Data scientists, according to interviews and expert estimates, spend from 50 percent to 80 percent of their time mired in the mundane labor of collecting and preparing data, before it can be explored for useful information. - NYTimes (2014)

Today we’re going to learn about a package by Hadley Wickham called dplyr and how it will help you with simple data exploration, and how you can use it in combination with the %>% operator for more complex wrangling (including a lot of the things you would use for loops for.

And we’re going to do this in Rmarkdown in the my-project repository we created this morning.

Here are the steps:

  1. Open RStudio
  2. Make sure you’re in your my-project repo (and if not, get there)
  3. New > Rmarkdown… (defaults are fine)
  4. Save as gapminder-dplyr.rmd
  5. Our workflow together will be to write some description of our analysis in Markdown for humans to read, and we will write all of our R code in the ‘chunks’. Get ready for the awesomeness, here we go…

Today’s materials are again borrowing from some excellent sources, including

1 install our first package: dplyr

Packages are bundles of functions, along with help pages and other goodies that make them easier for others to use, (ie. vignettes).

So far we’ve been using packages included in ‘base R’; they are ‘out-of-the-box’ functions. You can also install packages from online. The most traditional is CRAN, the Comprehensive R Archive Network. This is where you went to download R originally, and will go again to look for updates.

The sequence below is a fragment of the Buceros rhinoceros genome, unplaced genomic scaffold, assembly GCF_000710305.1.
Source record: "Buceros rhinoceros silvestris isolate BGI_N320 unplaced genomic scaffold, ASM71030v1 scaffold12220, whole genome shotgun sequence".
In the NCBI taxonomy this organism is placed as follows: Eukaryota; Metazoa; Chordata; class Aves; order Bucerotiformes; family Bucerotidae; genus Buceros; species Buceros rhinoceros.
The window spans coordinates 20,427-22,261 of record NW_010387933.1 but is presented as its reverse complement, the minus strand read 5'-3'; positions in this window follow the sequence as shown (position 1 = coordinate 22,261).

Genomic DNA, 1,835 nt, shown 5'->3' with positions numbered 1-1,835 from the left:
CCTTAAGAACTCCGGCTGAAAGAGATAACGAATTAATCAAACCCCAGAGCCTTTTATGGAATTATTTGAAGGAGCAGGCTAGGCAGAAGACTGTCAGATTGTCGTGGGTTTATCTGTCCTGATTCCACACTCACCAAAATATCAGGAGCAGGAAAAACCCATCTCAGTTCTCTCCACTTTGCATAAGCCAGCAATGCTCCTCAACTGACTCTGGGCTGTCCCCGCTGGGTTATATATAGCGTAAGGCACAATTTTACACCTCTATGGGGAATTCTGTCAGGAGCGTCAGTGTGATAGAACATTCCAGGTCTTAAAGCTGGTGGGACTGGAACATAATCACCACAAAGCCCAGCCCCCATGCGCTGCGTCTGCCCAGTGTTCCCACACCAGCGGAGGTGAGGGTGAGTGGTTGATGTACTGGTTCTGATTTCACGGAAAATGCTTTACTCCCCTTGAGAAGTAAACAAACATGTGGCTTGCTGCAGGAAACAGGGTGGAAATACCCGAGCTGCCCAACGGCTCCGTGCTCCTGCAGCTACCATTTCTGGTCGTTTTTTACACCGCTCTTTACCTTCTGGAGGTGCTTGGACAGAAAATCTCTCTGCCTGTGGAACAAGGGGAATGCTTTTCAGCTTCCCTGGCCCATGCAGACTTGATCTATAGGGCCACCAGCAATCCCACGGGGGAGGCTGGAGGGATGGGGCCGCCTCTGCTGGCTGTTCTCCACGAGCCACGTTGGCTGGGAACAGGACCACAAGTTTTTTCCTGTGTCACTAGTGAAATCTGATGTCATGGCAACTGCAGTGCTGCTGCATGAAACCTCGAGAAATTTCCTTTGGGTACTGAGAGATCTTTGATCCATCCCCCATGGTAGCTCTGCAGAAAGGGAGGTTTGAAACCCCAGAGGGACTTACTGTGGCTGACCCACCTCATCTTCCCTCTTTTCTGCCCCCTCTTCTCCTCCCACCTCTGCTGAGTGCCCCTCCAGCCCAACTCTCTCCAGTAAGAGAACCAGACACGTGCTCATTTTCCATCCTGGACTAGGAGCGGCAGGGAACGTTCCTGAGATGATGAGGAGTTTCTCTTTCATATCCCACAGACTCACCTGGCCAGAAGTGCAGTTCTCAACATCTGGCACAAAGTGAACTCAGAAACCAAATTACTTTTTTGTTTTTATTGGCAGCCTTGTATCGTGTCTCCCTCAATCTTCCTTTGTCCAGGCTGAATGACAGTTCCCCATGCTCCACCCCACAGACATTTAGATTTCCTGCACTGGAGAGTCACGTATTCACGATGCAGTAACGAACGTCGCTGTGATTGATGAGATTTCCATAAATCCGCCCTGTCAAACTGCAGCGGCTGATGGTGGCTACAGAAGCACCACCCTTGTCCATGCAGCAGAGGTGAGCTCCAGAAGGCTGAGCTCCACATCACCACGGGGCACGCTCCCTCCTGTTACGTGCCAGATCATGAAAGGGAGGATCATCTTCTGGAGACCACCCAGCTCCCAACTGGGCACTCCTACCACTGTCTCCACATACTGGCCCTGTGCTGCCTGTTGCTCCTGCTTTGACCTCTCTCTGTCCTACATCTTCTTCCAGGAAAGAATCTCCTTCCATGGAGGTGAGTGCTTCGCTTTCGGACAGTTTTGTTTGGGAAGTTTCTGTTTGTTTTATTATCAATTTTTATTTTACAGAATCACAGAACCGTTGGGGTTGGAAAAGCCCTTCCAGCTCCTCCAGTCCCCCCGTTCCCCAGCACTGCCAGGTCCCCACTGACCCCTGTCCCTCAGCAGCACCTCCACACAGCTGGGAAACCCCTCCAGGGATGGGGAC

You don’t need to go to CRAN’s website to install packages, we can do it from within R with the command install.packages("package-name-in-quotes").

## from CRAN:
#install.packages("dplyr") ## do this once only to install the package on your computer.

library(dplyr) ## do this every time you restart R and need it 
## 
## Attaching package: 'dplyr'
## The following objects are masked from 'package:stats':
## 
##     filter, lag
## The following objects are masked from 'package:base':
## 
##     intersect, setdiff, setequal, union

What’s the difference between install.packages() and library()? Here’s my analogy:

  • install.packages() is setting up electricity for your house. Just need to do this once (let’s ignore monthly bills).
  • library() is turning on the lights. You only turn them on when you need them, otherwise it wouldn’t be efficient. And when you quit R, and come back, you’ll have to turn them on again with library(), but you already have your electricity set up.

2 Use dplyr::filter() to subset data row-wise.

First let’s read in the gapminder data.

# install.packages('gapminder') # instead of reading in the csv
library(gapminder) # this is the package name
str(gapminder) # and it's also the data.frame name, just like yesterday
## Classes 'tbl_df', 'tbl' and 'data.frame':    1704 obs. of  6 variables:
##  $ country  : Factor w/ 142 levels "Afghanistan",..: 1 1 1 1 1 1 1 1 1 1 ...
##  $ continent: Factor w/ 5 levels "Africa","Americas",..: 3 3 3 3 3 3 3 3 3 3 ...
##  $ year     : int  1952 1957 1962 1967 1972 1977 1982 1987 1992 1997 ...
##  $ lifeExp  : num  28.8 30.3 32 34 36.1 ...
##  $ pop      : int  8425333 9240934 10267083 11537966 13079460 14880372 12881816 13867957 16317921 22227415 ...
##  $ gdpPercap: num  779 821 853 836 740 ...

filter() takes logical expressions and returns the rows for which all are TRUE. Visually, we are doing this (thanks RStudio for your cheatsheet):